If you look at all of the problems the Yankees have on the mound you start to almost feel bad for the evil empire, but then there is the lineup, which is right now dealing with their own, albeit smaller health problems, with both Brett Gardner and Nick Swisher on the shelf and Eric Chavez now put down for a whiplash injury that had him nearly losing his balance while standing in against Baltimore Wednesday night. Add to those injuries the fact that the Yankees have gotten slow starts from Alex Rodriguez and Mark Teixeira, and extremely slow starts from Russel Martin (.172 BA) and Robinson Cano (4 RBIs in 102 ABs) and Yankee fans need to wonder what exactly Brian Cashman is going to do about this mess, and the answer to that may be the worst part of all of this.

Brian Cashman is going to do nearly nothing, because what can he do? Oh sure, maybe the Yankees pick up a middle reliever to help account for the loss of Rivera and the elevation of Soriano and Robertson, but what can they do about the rotation beyond hoping for the best at this point? What are they going to do about immovable contracts like Rodriguez’ and Teixeira’s and under-performing stars like Cano? The payroll is already north of $200 million and while the farm system is in good shape, the Yankees would still be hampering their 2014 austerity plans and seriously robbing their system of useful players like Eduardo Nunez, Manny Banuelos, Mason Williams, and Gary Sanchez if they went out to get any marquee talent — and at this point isn’t that something they already have enough of?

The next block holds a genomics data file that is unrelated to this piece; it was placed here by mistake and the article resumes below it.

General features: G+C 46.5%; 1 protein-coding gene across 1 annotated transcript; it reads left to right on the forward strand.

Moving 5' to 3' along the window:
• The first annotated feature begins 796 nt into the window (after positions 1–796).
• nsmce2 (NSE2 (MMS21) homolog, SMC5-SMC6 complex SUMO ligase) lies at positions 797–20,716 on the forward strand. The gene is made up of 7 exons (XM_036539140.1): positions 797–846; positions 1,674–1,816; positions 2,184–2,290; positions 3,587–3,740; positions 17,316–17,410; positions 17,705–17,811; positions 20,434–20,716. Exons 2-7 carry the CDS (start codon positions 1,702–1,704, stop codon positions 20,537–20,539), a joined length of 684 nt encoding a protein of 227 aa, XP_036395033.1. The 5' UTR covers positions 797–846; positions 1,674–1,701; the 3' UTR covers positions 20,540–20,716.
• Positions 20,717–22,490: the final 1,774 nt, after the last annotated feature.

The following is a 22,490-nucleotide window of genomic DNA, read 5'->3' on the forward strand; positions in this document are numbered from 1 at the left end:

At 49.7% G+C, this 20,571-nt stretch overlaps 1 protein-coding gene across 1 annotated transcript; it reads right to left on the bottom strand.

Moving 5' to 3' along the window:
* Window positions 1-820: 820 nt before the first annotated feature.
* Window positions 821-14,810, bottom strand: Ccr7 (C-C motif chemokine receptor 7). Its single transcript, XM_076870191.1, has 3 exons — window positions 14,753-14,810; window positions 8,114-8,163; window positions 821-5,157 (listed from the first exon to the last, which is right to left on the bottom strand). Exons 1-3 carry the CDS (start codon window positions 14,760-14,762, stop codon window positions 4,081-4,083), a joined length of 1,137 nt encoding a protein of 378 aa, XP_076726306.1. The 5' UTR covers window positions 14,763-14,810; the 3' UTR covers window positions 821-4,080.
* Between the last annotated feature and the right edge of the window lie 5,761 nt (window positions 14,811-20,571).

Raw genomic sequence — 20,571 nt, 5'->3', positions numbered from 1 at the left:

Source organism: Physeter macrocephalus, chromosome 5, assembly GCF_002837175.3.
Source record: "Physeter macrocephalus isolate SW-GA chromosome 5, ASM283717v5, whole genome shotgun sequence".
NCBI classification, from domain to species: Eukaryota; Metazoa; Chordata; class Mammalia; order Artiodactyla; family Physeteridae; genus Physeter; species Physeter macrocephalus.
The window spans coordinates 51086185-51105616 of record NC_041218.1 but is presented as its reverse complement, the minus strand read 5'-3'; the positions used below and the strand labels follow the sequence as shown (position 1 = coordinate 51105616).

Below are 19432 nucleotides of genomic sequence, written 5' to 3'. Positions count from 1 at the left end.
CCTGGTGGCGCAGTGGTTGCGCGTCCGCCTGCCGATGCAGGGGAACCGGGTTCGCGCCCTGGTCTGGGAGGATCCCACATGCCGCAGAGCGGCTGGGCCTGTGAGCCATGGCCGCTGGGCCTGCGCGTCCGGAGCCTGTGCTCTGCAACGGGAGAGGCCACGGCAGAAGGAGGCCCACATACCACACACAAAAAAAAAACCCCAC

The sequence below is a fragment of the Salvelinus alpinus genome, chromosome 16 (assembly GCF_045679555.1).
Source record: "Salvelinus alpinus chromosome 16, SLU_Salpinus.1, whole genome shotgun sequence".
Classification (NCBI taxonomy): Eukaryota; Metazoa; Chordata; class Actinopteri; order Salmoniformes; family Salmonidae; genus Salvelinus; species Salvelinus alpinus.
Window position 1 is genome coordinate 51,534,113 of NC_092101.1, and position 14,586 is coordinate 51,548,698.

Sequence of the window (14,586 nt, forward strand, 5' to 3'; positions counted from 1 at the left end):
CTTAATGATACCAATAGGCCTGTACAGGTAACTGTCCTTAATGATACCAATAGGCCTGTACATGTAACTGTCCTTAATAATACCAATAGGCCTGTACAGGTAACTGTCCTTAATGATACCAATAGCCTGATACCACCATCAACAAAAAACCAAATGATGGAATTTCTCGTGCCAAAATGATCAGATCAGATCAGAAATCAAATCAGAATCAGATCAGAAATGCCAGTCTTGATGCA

There have been times in the past where the Yankees have found bargains and useful pieces in the scrap heap. Before Cashman, Gene Michael got to build a winning team and keep his prospects because he was able to find a backup catcher from Texas and see him become a 20 home run offensive force in the form of Mike Stanley. Michael was also able to sign a washed up icon in the form of Wade Boggs and see him go from a .259 hitter in his last year with the Red Sox to a .302 hitter with the Yankees. Add to them Paul O’Neill, Jimmy Key, Tim Raines, Steve Howe, and others, and you see some of the key building blocks for the Yankees’ resurrection around the middle part of the 90s.

Cashman has also had some luck with those kinds of acquisitions. Look at Shawn Chacon, Aaron Small, and Aaron Boone, hell, look at Nick Swisher or last years rotation that was saved by Freddy Garcia and Bartolo Colon, not to mention under the radar bullpen pieces like Luis Ayala and Cory Wade.

No, if the Yankees are going to find their way this season they’ll have to be a little smart, a lot patient, and a whole lot lucky. The Yankees may be able to avoid a lost season, and they may not if the baseball Gods that have already been so cruel to the Yankees continue their ways. But then again, that’s baseball, and the Yankees have been side-stepping this kind of bad karma for a long, long time.

What are your thoughts on the Yankees this season? Are they done? Let us know in the comments!